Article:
A full circle of nuclear history

A full circle of nuclear history
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First Published: Sun, Nov 29 2009. 09 56 PM IST
Updated: Sun, Nov 29 2009. 09 56 PM IST
With the conclusion of the civilian nuclear agreement between India and Canada late last week, history turned full circle. In 1974, India exploded a peaceful nuclear device using plutonium from a reactor that was based on a Canadian design. That event led to a long nuclear freeze for India.
Prime Minister Manmohan Singh and the Canadian Prime Minister Stephen Harper concluded the agreement at the Commonwealth heads of government summit in Port of Spain on Saturday. With this nuclear cooperation agreement under its belt, India has a wide range of partners to choose from. There are similar agreements with the US, Russia, France, Kazakhstan, Mongolia, Argentina and Namibia. India needs both raw materials such as uranium ore and advanced nuclear reactors and reprocessing technology. All this is possible now.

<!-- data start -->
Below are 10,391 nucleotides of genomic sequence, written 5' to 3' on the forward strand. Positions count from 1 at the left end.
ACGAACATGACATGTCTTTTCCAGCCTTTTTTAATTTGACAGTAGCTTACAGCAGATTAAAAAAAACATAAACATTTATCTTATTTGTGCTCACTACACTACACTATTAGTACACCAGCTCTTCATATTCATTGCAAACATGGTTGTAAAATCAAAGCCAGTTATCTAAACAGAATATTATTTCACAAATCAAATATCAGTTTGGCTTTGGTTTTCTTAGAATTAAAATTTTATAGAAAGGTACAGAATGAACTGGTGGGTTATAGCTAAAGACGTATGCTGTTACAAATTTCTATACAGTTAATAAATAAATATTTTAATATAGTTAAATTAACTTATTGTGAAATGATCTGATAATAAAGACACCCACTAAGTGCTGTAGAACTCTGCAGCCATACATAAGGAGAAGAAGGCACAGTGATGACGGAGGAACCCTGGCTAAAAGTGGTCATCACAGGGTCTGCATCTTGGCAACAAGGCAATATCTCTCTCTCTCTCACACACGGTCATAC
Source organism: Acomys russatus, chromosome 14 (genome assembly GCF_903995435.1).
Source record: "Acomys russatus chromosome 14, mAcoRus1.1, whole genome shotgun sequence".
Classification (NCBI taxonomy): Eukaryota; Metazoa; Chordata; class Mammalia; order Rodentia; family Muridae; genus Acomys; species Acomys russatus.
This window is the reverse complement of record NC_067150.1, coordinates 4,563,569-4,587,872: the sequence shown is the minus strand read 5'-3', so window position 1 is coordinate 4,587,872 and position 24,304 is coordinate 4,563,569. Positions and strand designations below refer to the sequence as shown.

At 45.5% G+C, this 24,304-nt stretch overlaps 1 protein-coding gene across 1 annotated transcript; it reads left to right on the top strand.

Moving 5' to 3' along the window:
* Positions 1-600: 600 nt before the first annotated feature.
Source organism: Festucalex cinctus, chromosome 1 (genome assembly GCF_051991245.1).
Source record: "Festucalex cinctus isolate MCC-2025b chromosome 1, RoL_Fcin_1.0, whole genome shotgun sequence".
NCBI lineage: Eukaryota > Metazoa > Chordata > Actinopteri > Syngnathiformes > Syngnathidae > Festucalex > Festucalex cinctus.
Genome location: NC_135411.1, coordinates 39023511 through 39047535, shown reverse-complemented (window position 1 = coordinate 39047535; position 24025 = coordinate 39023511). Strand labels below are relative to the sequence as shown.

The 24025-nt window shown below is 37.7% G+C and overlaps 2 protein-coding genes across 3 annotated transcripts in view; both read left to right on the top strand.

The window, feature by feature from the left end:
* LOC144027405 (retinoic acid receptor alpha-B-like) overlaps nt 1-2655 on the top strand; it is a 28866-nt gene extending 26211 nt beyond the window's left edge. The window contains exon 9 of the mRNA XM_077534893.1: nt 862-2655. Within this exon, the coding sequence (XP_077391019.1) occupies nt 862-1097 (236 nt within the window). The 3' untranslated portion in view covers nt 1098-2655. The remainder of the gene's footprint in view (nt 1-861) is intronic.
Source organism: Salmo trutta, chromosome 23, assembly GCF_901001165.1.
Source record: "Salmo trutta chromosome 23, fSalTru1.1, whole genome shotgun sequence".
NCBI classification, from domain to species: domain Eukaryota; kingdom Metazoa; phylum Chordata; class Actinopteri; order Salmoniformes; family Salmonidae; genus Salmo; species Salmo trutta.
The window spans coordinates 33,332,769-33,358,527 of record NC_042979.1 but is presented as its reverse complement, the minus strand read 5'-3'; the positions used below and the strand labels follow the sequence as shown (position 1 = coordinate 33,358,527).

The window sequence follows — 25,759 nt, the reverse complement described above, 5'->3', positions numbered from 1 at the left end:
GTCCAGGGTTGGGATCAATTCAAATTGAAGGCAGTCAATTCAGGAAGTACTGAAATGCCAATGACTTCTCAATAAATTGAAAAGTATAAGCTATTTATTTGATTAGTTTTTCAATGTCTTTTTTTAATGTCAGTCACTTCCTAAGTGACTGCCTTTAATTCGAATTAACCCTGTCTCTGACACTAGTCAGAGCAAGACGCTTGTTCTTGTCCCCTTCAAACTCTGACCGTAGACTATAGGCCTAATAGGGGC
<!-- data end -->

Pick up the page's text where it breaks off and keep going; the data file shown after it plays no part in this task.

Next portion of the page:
In making these choices, we must not rely exclusively on one or a few partners both for raw materials and technology. Commercial and strategic sense requires that we not do so. If our experience with sourcing weapons and other sensitive technology is anything to go by, such dependence is always dangerous. The country’s experience post-Pokhran I showed this clearly and painfully. Nuclear trade is an area that is constantly subject to interference by leading powers. A healthy mix of suppliers is a sure way to avoid this problem.
A diversity of nuclear suppliers can be used to other ends, too. The US, for example, is not willing to transfer sensitive technologies to India. A greater volume of nuclear business with other countries can be used to “persuade” the US to see reason. The US is experiencing a nuclear renaissance for the first time after the 1960s. Its companies need Indian business and this may help them lobby with their government to do business in accordance with what India requires.
To do this, the best deals should go to those countries and companies that decide to involve India in technology transfers. Contracts of lower value can be given to those lower on the cooperation ladder and finally, no business to those who are against such arrangements with India. At the moment, only the US falls in that category.
How can India make the most of nuclear deals with other countries? Tell us at views@livemint.com
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First Published: Sun, Nov 29 2009. 09 56 PM IST